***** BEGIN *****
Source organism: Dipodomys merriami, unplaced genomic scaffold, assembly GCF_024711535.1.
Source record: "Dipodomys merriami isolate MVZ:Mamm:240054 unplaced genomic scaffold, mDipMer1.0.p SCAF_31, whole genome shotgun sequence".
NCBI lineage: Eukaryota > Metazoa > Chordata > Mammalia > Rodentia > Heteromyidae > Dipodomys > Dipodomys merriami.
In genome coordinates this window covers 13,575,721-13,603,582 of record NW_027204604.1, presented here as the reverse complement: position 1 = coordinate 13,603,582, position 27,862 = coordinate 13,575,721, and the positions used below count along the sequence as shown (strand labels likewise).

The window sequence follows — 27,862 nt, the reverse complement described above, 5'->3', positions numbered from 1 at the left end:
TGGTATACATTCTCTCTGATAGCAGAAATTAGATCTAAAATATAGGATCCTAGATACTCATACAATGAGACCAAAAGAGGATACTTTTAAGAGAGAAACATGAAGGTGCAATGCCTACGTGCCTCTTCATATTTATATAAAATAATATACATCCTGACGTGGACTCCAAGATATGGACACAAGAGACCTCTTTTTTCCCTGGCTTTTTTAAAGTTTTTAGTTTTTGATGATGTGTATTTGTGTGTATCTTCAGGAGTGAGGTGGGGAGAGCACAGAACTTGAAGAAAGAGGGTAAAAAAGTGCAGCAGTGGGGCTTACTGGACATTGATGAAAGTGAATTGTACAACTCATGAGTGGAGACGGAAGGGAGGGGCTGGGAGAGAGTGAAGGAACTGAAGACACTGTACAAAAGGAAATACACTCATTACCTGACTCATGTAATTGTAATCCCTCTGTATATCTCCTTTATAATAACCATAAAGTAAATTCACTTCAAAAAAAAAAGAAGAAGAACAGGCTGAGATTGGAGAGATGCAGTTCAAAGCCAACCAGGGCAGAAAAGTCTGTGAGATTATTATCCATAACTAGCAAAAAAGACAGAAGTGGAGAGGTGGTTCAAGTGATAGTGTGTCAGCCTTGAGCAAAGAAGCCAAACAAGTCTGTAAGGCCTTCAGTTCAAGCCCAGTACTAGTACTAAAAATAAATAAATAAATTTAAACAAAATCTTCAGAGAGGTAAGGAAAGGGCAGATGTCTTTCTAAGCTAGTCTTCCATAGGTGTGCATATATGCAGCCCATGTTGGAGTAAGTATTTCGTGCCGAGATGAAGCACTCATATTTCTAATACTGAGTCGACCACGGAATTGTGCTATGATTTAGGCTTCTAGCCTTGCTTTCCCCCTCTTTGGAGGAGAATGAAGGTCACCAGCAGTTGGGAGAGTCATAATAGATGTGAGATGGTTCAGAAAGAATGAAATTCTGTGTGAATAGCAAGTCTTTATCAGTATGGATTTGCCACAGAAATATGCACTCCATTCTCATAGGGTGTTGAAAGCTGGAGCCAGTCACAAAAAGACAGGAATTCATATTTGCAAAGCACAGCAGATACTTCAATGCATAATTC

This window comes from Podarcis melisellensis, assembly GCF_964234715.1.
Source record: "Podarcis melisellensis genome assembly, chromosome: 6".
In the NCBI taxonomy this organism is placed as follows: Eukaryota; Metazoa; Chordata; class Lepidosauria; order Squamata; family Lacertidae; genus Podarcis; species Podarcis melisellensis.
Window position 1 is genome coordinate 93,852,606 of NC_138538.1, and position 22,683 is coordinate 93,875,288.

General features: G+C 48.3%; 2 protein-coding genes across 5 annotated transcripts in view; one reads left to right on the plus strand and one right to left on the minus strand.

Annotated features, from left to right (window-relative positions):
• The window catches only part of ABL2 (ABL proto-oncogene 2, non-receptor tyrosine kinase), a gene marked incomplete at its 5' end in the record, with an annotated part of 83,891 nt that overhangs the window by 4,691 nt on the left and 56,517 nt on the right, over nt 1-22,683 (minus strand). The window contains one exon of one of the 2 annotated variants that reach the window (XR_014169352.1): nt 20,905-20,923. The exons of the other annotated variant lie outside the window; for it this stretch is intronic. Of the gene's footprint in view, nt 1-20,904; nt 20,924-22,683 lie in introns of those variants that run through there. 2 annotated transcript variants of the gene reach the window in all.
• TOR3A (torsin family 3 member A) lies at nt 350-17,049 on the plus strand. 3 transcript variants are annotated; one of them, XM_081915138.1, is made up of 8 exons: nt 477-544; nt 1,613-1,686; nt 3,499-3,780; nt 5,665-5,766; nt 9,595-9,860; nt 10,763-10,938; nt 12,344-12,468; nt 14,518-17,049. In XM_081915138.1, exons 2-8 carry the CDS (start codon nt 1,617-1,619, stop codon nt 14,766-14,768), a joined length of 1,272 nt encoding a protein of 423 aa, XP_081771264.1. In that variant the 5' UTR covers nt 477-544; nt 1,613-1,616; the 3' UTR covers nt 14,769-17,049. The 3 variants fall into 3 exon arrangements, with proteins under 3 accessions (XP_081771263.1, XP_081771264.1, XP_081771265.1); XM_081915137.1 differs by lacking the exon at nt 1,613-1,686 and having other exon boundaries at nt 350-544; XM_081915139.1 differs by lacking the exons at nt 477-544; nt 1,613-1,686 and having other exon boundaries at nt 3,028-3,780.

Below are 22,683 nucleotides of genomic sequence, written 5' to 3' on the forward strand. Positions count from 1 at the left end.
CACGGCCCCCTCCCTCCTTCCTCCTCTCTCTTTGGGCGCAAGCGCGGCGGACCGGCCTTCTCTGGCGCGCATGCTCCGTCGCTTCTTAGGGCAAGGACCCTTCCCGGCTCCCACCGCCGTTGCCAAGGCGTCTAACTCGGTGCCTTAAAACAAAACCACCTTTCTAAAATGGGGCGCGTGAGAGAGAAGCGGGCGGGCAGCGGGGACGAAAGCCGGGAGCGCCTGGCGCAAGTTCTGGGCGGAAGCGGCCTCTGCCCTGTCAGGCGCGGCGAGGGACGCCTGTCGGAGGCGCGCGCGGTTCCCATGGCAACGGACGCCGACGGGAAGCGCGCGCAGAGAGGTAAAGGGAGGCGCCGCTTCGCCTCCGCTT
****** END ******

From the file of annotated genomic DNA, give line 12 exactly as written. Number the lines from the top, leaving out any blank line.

Annotated features, from left to right (window-relative positions):